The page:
A highly fossiliferous Ypresian (lower Eocene) deposit located in Berkeley County, South Carolina, yielded a very diverse elasmobranch assemblage that includes Meridiania convexa Case, 1994. More than 1,800 complete and partial teeth have been recovered, and this sample allows for a more complete understanding of tooth morphology and organization of the dentition. The dentition of Meridiania consisted of a closely packed (but not rigid) arrangement of teeth, with a single row of very wide medial teeth and multiple rows of progressively more symmetrical lateral teeth. Tooth bases are polyaulocorhizous in medial and mesially located lateral teeth, but those of distal lateral teeth are most often holaulocorhizous. Previous assignment of Meridiania to Dasyatidae is rejected in favor of Myliobatidae. Ontogenetic heterodonty is indicated by a change in crown morphology with increased tooth size, with small teeth (juveniles) having a distinct transverse ridge, and large teeth (adults) having more uniformly convex crowns. Extreme wear through in vivo usage suggests that teeth were retained for a long period of time, and the diet of Meridiania consisted of hard-shelled invertebrates. All known occurrences of Meridiania are from coastal plain strata of Ypresian age, and the paleogeographic distribution extends from eastern Texas into northeastern Virginia, USA.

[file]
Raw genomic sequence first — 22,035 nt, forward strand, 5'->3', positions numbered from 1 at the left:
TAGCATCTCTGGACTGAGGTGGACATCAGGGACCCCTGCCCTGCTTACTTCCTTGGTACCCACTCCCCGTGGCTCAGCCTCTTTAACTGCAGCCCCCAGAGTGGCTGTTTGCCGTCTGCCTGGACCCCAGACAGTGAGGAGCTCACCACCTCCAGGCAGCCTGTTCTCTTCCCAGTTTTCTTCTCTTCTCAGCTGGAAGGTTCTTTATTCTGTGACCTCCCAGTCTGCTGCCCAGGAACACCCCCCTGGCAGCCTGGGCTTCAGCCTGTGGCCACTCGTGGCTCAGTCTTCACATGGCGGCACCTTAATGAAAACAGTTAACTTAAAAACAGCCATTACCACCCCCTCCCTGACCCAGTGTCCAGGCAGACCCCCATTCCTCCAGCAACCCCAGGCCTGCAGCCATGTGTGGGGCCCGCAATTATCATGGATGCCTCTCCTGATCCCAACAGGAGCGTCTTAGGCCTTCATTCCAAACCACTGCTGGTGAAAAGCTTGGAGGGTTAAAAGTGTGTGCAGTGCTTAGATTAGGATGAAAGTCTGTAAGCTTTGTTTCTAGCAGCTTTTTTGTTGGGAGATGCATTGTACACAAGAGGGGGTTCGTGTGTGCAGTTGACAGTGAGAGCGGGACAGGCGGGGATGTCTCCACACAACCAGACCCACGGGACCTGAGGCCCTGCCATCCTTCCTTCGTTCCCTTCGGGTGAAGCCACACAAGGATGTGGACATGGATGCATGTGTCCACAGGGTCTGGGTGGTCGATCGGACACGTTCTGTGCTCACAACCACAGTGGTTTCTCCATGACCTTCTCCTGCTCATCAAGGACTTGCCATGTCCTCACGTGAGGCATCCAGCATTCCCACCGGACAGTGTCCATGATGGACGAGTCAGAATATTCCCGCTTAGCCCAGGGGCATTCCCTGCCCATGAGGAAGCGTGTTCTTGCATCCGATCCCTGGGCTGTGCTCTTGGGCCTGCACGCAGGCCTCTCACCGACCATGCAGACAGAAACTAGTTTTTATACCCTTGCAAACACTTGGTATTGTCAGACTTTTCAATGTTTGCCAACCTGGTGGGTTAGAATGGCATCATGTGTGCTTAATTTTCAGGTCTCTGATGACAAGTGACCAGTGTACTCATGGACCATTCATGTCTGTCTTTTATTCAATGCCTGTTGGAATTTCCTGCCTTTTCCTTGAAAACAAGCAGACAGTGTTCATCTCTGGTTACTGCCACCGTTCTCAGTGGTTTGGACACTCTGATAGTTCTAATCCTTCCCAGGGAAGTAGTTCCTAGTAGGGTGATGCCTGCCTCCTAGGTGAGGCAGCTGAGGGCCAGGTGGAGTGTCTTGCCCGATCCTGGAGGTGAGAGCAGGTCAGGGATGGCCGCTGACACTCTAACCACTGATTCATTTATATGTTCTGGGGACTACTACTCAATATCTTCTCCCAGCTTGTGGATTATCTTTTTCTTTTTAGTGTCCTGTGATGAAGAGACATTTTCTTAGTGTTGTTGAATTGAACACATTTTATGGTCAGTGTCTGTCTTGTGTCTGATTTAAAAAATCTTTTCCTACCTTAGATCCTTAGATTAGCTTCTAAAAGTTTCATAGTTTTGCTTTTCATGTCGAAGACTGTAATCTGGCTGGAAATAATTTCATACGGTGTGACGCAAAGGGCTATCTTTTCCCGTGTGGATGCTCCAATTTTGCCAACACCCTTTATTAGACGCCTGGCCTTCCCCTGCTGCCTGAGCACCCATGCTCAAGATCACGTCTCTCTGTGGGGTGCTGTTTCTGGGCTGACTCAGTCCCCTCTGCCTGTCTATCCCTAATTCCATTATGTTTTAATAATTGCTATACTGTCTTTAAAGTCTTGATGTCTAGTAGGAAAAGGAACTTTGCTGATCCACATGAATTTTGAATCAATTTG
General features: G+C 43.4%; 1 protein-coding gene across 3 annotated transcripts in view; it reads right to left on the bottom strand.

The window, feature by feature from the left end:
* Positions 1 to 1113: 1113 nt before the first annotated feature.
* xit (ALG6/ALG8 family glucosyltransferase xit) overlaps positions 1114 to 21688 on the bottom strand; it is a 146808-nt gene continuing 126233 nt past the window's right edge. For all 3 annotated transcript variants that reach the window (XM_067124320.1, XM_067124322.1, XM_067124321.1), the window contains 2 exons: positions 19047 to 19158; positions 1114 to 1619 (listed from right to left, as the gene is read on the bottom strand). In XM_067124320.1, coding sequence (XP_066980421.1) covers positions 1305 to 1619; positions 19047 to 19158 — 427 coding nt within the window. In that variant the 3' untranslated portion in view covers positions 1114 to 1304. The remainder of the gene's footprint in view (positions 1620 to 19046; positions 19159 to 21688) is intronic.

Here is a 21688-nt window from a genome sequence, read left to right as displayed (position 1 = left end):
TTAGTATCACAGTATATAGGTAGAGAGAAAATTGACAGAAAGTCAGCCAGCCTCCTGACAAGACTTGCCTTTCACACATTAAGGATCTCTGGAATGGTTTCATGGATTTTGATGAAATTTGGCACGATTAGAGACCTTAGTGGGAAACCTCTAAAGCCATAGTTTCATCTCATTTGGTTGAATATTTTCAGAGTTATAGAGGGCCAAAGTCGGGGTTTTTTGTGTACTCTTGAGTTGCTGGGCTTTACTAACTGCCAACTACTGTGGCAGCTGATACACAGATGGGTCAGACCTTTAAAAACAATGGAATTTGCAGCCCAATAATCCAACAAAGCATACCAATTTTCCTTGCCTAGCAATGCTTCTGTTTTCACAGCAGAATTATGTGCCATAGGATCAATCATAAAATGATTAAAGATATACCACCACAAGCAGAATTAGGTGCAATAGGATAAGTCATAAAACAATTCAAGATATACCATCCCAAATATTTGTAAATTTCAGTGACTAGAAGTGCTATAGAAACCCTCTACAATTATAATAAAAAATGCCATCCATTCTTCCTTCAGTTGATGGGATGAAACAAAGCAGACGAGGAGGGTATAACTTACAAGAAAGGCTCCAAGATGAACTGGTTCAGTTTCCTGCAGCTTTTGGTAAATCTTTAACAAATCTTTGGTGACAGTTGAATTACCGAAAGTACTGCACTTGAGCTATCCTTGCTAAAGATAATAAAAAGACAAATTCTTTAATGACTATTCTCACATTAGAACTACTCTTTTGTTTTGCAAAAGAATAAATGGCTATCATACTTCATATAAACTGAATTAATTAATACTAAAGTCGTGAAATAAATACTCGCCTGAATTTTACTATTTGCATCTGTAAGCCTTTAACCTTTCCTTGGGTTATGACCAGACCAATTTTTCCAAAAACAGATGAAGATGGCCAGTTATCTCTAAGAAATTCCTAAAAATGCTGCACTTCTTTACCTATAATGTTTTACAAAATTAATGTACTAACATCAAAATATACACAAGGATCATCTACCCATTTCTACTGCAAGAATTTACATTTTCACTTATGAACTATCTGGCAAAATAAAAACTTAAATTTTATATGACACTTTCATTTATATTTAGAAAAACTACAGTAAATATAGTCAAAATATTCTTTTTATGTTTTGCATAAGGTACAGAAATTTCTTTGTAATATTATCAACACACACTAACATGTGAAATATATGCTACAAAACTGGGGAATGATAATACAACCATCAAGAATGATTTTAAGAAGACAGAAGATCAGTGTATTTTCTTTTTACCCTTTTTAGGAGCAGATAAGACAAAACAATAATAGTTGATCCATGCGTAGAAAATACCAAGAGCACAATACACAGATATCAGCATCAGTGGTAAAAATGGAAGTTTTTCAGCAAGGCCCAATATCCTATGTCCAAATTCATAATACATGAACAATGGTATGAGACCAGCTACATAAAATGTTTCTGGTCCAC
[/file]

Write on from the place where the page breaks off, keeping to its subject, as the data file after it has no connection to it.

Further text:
, , , , ,
Cainozoic research

CC BY-NC-ND 2.0 NL ("Naamsvermelding-NietCommercieel-GeenAfgeleideWerken")

Werkgroep voor Tertiaire en Kwartaire Geologie

David J. Cicimurri. (2010). On the dentition of Meridiania convexa Case (Myliobatoidea), an extinct Early Eocene ray from the United States. Cainozoic research, 7(1/2), 99–107.